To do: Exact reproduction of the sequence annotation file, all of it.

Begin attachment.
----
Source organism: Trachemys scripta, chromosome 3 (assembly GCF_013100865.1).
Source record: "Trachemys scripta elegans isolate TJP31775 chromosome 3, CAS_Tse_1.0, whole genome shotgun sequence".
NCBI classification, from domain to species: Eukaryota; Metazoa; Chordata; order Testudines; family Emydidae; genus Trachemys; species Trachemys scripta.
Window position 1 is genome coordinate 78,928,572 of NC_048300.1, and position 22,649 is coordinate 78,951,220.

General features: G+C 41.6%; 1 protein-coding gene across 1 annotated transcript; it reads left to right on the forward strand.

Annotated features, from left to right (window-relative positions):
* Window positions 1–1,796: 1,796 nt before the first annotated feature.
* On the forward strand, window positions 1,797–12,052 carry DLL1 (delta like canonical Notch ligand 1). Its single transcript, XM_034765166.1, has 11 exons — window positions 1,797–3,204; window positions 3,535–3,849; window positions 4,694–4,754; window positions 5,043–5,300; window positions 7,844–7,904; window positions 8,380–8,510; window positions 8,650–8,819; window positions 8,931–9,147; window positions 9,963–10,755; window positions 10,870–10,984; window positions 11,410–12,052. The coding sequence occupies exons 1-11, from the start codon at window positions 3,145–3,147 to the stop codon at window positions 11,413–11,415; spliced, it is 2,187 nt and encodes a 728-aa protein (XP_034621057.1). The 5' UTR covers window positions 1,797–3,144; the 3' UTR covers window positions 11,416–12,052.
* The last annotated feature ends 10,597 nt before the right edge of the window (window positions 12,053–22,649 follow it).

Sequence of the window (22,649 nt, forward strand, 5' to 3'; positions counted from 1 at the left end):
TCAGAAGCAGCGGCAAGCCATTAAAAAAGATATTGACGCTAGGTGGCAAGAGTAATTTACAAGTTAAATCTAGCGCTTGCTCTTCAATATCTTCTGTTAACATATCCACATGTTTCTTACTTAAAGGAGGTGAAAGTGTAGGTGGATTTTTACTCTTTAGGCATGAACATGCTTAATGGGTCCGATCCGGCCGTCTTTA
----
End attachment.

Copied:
Source organism: Trachemys scripta, chromosome 3 (assembly GCF_013100865.1).
Source record: "Trachemys scripta elegans isolate TJP31775 chromosome 3, CAS_Tse_1.0, whole genome shotgun sequence".
NCBI classification, from domain to species: Eukaryota; Metazoa; Chordata; order Testudines; family Emydidae; genus Trachemys; species Trachemys scripta.
Window position 1 is genome coordinate 78,928,572 of NC_048300.1, and position 22,649 is coordinate 78,951,220.

General features: G+C 41.6%; 1 protein-coding gene across 1 annotated transcript; it reads left to right on the forward strand.

Annotated features, from left to right (window-relative positions):
* Window positions 1–1,796: 1,796 nt before the first annotated feature.
* On the forward strand, window positions 1,797–12,052 carry DLL1 (delta like canonical Notch ligand 1). Its single transcript, XM_034765166.1, has 11 exons — window positions 1,797–3,204; window positions 3,535–3,849; window positions 4,694–4,754; window positions 5,043–5,300; window positions 7,844–7,904; window positions 8,380–8,510; window positions 8,650–8,819; window positions 8,931–9,147; window positions 9,963–10,755; window positions 10,870–10,984; window positions 11,410–12,052. The coding sequence occupies exons 1-11, from the start codon at window positions 3,145–3,147 to the stop codon at window positions 11,413–11,415; spliced, it is 2,187 nt and encodes a 728-aa protein (XP_034621057.1). The 5' UTR covers window positions 1,797–3,144; the 3' UTR covers window positions 11,416–12,052.
* The last annotated feature ends 10,597 nt before the right edge of the window (window positions 12,053–22,649 follow it).

Sequence of the window (22,649 nt, forward strand, 5' to 3'; positions counted from 1 at the left end):
TCAGAAGCAGCGGCAAGCCATTAAAAAAGATATTGACGCTAGGTGGCAAGAGTAATTTACAAGTTAAATCTAGCGCTTGCTCTTCAATATCTTCTGTTAACATATCCACATGTTTCTTACTTAAAGGAGGTGAAAGTGTAGGTGGATTTTTACTCTTTAGGCATGAACATGCTTAATGGGTCCGATCCGGCCGTCTTTA